|My new tea mug|
My friends, Rama and her husband gifted me the above mug this holiday season. I love it! Of course, I love Schulz's Peanuts, but I also identify myself with the specific quote on the mug. It so aptly describes the current state of my mind! Although I have spent a large portion of my 36+ years of life studying (or may be because of it), I feel like I know so little. The statement might sound a little cliched, but it's true. In any case, I feel fortunate that the realization that I am ignorant despite years of study has not demotivated me from studying more. In fact, I love reading more than ever. That said, the journey hasn't been without problems. The biggest hurdle has come from the distractions of technology. Today, the distractions of TV, internet, and smart phones have severely hindered the development and maintenance of good reading habits. Sure, there's also a lot of valuable information on the TV and internet, but how many of us spend more time on the History Channel and Wikipedia than we do watching junk on television and following Facebook? In addition, can television ever stimulate our critical thinking and creative faculties the way books do? Groucho Marx, in his characteristic style of humor, once said, "I find television to be very educating. Every time somebody turns on the set, I go in the other room and read a book." But where do you go when you yourselves turn on the television? And where do you escape if you have the distractions of smartphones and iPods constantly glued onto you? I'm not saying that these instruments do not have their utilities. Of course, they do. In fact, I don't own a television or a smartphone, but I do use a laptop, which is the instrument of my work. Unfortunately, it is also the instrument of my entertainment, and that creates distractions for work, reading, and other creative pursuits. So, I am starting this new year with a 30-day challenge of turning off all my gadgets (and that includes my work laptop as well) for at least an hour after dinner everyday to uninterruptedly explore the pleasures of reading.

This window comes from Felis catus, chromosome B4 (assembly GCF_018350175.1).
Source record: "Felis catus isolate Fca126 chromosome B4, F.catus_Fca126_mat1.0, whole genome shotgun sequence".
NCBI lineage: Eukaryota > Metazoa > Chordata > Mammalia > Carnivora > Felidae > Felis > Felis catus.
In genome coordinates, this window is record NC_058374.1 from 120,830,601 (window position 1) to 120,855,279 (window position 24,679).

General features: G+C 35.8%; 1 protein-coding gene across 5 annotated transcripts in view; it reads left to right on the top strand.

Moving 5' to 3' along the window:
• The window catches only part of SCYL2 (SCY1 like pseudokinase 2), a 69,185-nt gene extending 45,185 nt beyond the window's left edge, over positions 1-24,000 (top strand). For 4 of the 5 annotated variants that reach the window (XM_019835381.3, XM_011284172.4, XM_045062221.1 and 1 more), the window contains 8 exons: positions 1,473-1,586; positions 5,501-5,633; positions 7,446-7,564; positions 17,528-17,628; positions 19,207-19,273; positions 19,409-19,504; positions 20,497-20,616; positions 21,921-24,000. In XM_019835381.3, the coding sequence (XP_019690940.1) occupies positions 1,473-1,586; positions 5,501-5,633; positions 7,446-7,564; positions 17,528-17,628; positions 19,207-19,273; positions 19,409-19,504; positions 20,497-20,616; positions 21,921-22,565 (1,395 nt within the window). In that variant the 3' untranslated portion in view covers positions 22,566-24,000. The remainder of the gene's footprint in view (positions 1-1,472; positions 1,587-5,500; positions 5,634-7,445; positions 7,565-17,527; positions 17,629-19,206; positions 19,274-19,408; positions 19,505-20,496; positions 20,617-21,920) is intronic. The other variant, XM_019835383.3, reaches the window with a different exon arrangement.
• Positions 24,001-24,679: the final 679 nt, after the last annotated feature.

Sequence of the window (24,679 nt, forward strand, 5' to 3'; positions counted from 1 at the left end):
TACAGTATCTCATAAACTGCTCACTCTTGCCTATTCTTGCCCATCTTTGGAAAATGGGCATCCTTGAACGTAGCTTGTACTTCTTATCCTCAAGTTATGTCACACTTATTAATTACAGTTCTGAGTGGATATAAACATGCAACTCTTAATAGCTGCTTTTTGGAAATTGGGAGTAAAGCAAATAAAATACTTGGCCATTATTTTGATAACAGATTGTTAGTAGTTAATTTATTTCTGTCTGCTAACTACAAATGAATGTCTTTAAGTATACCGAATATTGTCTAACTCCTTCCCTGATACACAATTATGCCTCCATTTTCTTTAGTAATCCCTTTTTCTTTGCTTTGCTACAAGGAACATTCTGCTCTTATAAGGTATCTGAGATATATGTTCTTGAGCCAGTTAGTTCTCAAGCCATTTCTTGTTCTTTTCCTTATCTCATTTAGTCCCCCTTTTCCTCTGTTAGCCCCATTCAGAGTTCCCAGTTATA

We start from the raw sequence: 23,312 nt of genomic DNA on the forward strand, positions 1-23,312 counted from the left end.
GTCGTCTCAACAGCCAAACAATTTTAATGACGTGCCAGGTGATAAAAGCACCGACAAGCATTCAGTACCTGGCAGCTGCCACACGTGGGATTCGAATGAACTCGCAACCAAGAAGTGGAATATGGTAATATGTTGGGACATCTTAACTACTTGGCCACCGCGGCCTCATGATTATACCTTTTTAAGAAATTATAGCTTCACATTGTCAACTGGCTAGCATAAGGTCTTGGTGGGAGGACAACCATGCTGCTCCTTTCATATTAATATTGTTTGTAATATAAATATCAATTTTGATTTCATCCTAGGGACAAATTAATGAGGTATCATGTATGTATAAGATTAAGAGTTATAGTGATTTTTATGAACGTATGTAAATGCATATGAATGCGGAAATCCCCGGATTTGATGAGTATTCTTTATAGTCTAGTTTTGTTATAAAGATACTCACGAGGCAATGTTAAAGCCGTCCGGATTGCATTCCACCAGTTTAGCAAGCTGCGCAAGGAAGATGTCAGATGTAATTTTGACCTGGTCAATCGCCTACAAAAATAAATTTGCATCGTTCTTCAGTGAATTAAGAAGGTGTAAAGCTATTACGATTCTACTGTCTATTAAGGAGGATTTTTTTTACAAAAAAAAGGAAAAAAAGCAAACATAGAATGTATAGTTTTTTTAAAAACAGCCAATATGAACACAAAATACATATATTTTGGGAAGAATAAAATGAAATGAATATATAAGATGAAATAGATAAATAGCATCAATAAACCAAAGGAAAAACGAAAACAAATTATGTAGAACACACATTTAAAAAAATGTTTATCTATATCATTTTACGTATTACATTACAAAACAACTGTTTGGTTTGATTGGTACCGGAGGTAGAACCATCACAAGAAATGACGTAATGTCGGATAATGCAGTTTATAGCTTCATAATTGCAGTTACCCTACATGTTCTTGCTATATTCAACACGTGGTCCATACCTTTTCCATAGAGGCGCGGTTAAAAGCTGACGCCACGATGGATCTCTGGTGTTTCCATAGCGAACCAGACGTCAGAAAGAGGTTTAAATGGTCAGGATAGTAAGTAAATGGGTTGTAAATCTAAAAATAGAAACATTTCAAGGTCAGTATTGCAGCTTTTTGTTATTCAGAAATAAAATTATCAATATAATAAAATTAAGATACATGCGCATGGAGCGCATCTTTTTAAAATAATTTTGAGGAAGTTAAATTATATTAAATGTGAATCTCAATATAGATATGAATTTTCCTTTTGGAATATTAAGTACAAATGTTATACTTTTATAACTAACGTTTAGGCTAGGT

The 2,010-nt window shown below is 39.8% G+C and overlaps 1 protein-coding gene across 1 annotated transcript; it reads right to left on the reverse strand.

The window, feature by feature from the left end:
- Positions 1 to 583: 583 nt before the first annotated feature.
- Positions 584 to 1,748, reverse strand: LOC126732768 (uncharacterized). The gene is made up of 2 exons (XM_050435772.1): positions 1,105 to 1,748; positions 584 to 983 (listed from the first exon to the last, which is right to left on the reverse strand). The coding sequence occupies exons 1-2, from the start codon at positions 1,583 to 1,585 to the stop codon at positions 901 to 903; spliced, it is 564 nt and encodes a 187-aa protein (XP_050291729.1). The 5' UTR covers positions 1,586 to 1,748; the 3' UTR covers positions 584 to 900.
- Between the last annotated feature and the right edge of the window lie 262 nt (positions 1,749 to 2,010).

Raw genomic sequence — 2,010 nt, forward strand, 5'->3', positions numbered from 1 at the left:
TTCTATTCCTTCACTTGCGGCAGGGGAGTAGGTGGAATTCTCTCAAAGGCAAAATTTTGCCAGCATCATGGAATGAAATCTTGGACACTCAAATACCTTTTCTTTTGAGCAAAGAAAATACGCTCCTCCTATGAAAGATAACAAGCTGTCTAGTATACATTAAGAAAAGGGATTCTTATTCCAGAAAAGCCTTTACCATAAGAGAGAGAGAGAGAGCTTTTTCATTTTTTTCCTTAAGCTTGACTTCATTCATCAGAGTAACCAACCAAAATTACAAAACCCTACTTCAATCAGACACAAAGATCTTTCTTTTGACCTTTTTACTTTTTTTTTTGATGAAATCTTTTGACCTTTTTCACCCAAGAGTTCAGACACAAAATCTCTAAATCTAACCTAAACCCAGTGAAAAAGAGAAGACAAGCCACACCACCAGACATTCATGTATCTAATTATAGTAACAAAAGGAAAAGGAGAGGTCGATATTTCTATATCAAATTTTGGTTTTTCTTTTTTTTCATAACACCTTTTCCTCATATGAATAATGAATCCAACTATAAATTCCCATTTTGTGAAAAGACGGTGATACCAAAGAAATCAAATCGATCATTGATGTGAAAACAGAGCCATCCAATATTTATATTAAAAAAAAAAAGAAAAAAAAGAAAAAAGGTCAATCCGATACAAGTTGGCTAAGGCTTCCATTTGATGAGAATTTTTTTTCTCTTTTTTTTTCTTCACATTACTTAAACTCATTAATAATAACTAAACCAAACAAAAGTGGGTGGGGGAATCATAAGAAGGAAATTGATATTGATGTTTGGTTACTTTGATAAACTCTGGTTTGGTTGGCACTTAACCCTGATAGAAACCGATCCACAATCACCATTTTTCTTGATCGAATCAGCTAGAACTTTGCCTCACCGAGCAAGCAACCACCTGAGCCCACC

|John Milton's quote at the entrance to the Main Reading Room of the New York Public Library.|